The Path to Wealth and Financial Freedom

May 27, 2016

Path to Wealth and Financial Freedom

Do you have what it takes to become wealthy?

I mean truly wealthy, and not the pretentious examples of wealth that are only defined by luxury cars and guard-gated neighborhoods.

If you’ve followed the Money Guy Show for a while and applied some of the tips you’ve learned over the years, perhaps you do. But for many others, you may be shocked to know that the reason most individuals are not on the road to affluence is simply because they take the easy way out.

The allure of instant gratification has a lot to do with it. By giving in to the desire to get what you want, when you want it, you are undoubtedly causing irreparable damage to your long-term financial health.

There is a silver lining, though.

If you find yourself slightly off track on your path toward financial freedom but you’re willing to make changes, all is not lost. With a little effort, you can change your course and take the steps necessary to reach your financial goals.

Here are a few tips to help you get back on the path toward wealth and financial freedom.

Change Your Mindset

When it comes to amassing (and sustaining) wealth, there’s a certain mindset that is required. For instance, if you’re not yet on the path to building wealth, your spending plan when receiving a paycheck probably looks a little like this: spend some, pay bills, and save whatever is left.

The flaw in this way of thinking is that after taxes are taken out and the bills are paid, there is very little — if any — to save and grow.

Unfortunately, this is the backward thinking that results in very few people experiencing true financial freedom.

Ideally, saving for your financial goals should be the first priority. These are things like establishing a fully-funded emergency fund or planning for an early retirement. This is directly followed by paying bills and then spending whatever is leftover.

Now, of course, this is not suggesting that you become a miser who socks away every penny and lives on ramen noodles and black beans. In fact, this change of mindset doesn’t even require putting away large amounts of money at a time and living off the scraps.

As with any major change, taking small steps is the key to sustaining the behavior.

Start by saving any small amount that you can afford — whether that’s $25, $50, or even $100. No matter how small you start, if you stay the course, you’ll start to see progress and build momentum.

That momentum is oftentimes enough motivation to encourage you to continue the behavior over and over again until you reach your financial goals.

Take the Path Less Traveled

Taking the “path less traveled” usually means doing something contrary to the way it’s always been done. And there’s often a lot of trepidation when it comes to actually charting out a path toward the unknown.

When it comes to financial behavior, many people tend to do the things that are most familiar. And although there’s a certain level of comfort that comes with doing what you’ve always done, this seemingly insignificant action is one of the key differences between the affluent and the average.

The average individual sticks with the status quo and hopes that life will improve. This is normally the result of fear associated with the decision to forge a different path.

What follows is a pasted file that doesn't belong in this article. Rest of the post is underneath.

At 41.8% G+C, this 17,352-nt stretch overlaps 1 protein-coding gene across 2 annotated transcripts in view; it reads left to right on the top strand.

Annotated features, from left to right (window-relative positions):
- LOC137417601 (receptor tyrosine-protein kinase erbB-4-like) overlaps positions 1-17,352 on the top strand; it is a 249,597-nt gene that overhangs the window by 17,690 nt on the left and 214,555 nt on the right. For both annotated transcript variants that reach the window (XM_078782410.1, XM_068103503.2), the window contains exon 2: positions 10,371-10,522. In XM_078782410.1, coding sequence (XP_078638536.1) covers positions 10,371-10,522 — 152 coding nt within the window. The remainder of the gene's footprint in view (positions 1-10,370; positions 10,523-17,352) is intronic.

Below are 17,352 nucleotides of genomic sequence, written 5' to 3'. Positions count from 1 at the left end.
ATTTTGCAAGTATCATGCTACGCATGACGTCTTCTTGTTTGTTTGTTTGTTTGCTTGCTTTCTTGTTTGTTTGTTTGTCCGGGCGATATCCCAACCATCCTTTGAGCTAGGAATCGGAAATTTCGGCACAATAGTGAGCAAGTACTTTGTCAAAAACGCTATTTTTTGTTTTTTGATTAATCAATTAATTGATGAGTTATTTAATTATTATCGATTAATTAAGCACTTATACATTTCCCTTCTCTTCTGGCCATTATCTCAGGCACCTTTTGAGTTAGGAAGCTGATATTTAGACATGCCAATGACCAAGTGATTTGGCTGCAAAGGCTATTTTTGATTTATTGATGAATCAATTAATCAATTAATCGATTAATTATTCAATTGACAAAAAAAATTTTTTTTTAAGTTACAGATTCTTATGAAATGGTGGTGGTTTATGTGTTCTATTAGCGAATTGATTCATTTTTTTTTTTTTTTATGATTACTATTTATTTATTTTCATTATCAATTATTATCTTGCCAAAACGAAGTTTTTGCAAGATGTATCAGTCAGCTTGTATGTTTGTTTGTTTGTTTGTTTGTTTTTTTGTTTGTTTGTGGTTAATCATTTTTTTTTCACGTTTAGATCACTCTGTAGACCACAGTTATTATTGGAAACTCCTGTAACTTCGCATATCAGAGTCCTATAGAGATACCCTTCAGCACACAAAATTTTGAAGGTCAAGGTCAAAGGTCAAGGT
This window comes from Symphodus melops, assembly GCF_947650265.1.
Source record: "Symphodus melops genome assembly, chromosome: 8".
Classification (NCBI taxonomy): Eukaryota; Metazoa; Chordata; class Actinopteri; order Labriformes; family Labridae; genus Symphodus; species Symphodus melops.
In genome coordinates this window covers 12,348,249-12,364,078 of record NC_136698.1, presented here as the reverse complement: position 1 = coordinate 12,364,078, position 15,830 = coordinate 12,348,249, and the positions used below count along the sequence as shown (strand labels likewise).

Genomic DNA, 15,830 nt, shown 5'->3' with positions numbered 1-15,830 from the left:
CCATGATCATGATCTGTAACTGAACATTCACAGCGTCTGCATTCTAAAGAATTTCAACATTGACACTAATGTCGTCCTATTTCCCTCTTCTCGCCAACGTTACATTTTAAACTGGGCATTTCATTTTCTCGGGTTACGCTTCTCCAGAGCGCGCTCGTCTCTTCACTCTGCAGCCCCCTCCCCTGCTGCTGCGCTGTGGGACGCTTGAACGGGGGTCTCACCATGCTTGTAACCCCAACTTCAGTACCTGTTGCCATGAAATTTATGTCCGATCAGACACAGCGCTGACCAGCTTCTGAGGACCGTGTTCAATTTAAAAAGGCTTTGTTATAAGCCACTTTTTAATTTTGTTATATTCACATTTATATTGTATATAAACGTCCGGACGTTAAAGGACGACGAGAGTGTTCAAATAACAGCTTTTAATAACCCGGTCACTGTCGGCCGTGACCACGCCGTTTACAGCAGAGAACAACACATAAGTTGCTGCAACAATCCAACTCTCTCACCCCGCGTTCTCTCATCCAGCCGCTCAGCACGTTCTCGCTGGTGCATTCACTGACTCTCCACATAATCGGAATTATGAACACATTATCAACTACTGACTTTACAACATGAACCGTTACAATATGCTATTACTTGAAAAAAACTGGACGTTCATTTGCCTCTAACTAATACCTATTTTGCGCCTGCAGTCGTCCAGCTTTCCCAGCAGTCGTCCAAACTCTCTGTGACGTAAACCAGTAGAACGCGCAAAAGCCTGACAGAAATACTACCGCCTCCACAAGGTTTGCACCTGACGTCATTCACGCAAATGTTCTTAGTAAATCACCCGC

This leads to things like:

  • Putting off investing in your Roth IRA or maximizing your 401k at work and instead using the money to maintain your appearance
  • Hating your boss and job, but doing nothing to change your situation
  • Putting off the dream of being self-employed

This runs in direct contrast to the affluent. Those on the path toward wealth don’t leave anything to chance and actively control the things that they have a direct impact over.

Don’t fall into the trap of delaying good money habits until “later,” when life gets easier. You know, when your income increases and you’ve got a good handle on everything that life is going to throw at you.

We all know how this plays out and it rarely ends well.

Unless you have a plan in place early on, the moment your income increases, the demands on your money will as well. Don’t simply hope that things will work out, be willing to do the difficult work to ensure that they do.

You will begin to see that over time, the financial behaviors that you established early on, eventually become the cornerstone of your financial independence.

Live Like a Real Millionaire

Our society does an excellent job of selling the narrative that in order to be rich you must routinely level-up your lifestyle and consume all that you bring in. But collectively as a society, our high consumer debt balances, and poor bankruptcy statistics paint a picture that something is wrong with this methodology.

In his book Stop Acting Rich… And Start Living Like A Real Millionaire Dr. Thomas J. Stanley shows that contrary to public opinion, rich people — those with true wealth — don’t usually live a lavish lifestyle. They don’t drive late model, fancy cars. They don’t live in elaborate, showy houses.

They generally live unassuming lives, in middle-class neighborhoods, without all of the material trappings of what most consider to be “rich.” Truly wealthy people don’t spend money just to spend it. They invest money. And, as a result, their money makes more money.

With every financial decision you make, you should be thinking long-term and determine whether the choice runs counter to your ability to accumulate wealth. The last thing you want to do is leverage your financial future.

By changing your mindset, avoiding the status quo, and living within your means, you are well on the way to achieving wealth and ultimately, financial freedom.



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